For three and a half seasons, ZaQorae Brown Hopkins was an unassuming member of the Howard football team -- as unassuming as a 6-foot-8, 370-pound person can be. A reluctant starter, he was chided by coaches and teammates for lack of motivation.

"I was using football to get an education," Brown Hopkins said. "A big reason I chose to come to Howard was the engineering program. I've wanted to be an aerospace engineer since I was 12."

During October, the senior right guard from Detroit developed into the linchpin of the Bison's offensive line, the lone starter to not miss a game this season because of injury.

"I don't know what's gotten into him," quarterback Donald Clark said. "He's become a force in there."

Over the past five games, Brown Hopkins "has blocked as well as any player in the conference," Bison Coach Ray Petty said.

Known as 'Z' to his teammates and coaches, Brown Hopkins stands out not only because he is perhaps the largest individual on the Howard campus, but also because his hair is always in a frazzled Afro. The senior is a major reason why the Bison (5-3, 3-2 Mid-Eastern Athletic Conference) have been able to run for 987 yards over their past five games despite a starting lineup that has changed almost weekly.

"You've seen the numbers," tackle Marques Ogden said. "Enough said about the job the line is doing."

Brown Hopkins's renaissance began the last week of September, when line coach Fred Dean changed his stance. The entire line had been forced to adjust from years of almost exclusive pass-blocking under the Bison's previous coach, Steve Wilson, to the more run-oriented offense favored by Petty.

"I think the system in which he's in now is more appropriate to where his strengths are," said Jonathan Cannon, who coaches the guards.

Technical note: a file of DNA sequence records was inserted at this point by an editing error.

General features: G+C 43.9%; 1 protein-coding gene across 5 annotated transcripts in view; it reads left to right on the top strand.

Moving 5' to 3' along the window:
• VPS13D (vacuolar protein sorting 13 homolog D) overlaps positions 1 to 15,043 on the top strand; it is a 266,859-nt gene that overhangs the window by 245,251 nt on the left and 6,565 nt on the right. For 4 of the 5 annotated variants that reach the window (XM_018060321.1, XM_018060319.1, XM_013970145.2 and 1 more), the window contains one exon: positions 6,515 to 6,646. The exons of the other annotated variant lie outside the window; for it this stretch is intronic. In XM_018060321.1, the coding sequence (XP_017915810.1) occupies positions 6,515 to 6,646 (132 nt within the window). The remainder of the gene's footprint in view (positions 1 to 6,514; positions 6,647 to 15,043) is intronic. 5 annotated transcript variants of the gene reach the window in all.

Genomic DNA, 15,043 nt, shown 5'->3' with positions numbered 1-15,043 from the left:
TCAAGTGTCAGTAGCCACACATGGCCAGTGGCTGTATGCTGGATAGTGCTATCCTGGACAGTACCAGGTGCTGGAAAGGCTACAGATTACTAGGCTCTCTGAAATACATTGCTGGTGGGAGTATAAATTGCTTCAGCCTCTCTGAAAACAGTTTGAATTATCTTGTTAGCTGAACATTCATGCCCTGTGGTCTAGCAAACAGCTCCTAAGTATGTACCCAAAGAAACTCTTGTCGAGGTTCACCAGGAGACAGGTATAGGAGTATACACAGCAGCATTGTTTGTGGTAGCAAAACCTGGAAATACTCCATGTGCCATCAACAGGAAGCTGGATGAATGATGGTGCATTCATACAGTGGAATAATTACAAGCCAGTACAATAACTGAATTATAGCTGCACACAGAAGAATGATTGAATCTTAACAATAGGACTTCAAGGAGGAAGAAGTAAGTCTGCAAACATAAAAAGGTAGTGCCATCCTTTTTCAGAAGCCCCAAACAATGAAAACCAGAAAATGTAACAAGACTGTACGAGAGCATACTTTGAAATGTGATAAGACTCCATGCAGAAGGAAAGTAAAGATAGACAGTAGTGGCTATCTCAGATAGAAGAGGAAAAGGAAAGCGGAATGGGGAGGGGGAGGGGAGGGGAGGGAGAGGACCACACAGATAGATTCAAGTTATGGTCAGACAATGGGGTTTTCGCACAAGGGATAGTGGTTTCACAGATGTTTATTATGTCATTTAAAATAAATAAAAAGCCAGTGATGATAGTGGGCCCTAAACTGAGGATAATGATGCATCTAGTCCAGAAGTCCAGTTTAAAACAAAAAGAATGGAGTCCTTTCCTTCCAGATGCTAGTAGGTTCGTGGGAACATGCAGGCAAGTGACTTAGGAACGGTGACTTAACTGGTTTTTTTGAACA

Dean had Brown Hopkins squat lower, putting more weight on his back foot and knees. By exploding forward he could bring more power to bear against the defensive tackles he faces, which often are outweighed by nearly 100 pounds.

"If you come out low at 370 pounds, you're going to move some people," Ogden said.

This week presents a different set of challenges with a trip to South Carolina State (6-3, 3-2), which has the second-rated defense in the MEAC.

"He's used to going after a guy standing right over him," Petty said. "They run a 30 front, which means he'll be forced to go after linebackers more. It'll be interesting to see how he does."

He already has shown a talent for adapting. Early in the Bison's 21-0 victory over Norfolk State, the Spartans' all-MEAC defensive tackle Brent Sanders had done a swim move around Brown Hopkins and nailed Howard tailback Jay Colbert in the backfield. Colbert jumped up and berated Brown-Hopkins on the way back to the huddle.

"So I'm yelling at him and he says 'Don't worry, it won't happen again,' " Colbert said. "And a few plays later, the guy tried it again, and 'Z' was ready for him."

Along with his improved play has come improved confidence.

"It came as a big surprise to everyone when 'Z' started talking trash," linebacker Tracy White said. "Ever since the FAMU game, he's been saying, 'Nobody can stop me,' things like that. It's as if he's a different guy."